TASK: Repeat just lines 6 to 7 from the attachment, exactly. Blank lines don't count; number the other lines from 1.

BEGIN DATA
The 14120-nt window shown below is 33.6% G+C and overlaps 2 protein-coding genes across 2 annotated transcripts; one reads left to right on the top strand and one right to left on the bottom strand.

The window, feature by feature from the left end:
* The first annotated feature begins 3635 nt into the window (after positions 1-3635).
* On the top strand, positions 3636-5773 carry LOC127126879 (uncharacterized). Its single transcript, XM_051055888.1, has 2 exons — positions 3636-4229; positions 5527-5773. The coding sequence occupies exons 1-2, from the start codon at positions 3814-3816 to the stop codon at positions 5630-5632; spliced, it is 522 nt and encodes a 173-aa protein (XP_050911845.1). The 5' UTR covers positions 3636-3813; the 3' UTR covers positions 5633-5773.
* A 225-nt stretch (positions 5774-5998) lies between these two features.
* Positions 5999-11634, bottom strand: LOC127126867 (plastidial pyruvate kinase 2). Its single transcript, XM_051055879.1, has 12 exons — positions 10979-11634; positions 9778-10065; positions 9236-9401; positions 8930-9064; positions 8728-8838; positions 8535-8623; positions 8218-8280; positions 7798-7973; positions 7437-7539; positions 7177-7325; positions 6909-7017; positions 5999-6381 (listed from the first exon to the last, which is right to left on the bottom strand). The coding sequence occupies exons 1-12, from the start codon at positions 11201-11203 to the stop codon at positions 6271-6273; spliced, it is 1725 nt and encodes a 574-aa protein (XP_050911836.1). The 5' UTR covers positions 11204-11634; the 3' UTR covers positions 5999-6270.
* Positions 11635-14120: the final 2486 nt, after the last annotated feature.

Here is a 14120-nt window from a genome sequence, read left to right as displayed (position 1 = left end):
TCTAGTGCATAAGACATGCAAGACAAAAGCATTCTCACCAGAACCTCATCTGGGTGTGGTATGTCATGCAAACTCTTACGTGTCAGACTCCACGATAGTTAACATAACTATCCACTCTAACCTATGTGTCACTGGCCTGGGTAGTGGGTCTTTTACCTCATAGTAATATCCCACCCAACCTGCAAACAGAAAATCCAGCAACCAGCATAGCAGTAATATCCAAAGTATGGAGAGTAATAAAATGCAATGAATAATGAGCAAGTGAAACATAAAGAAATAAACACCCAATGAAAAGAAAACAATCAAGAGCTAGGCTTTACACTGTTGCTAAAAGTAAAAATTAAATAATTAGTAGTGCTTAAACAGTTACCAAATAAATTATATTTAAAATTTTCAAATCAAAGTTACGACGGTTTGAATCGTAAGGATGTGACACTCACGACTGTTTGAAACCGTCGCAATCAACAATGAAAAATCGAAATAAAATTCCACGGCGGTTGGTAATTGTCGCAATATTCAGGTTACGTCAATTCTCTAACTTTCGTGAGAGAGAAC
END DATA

* Positions 5999-11634, bottom strand: LOC127126867 (plastidial pyruvate kinase 2). Its single transcript, XM_051055879.1, has 12 exons — positions 10979-11634; positions 9778-10065; positions 9236-9401; positions 8930-9064; positions 8728-8838; positions 8535-8623; positions 8218-8280; positions 7798-7973; positions 7437-7539; positions 7177-7325; positions 6909-7017; positions 5999-6381 (listed from the first exon to the last, which is right to left on the bottom strand). The coding sequence occupies exons 1-12, from the start codon at positions 11201-11203 to the stop codon at positions 6271-6273; spliced, it is 1725 nt and encodes a 574-aa protein (XP_050911836.1). The 5' UTR covers positions 11204-11634; the 3' UTR covers positions 5999-6270.
* Positions 11635-14120: the final 2486 nt, after the last annotated feature.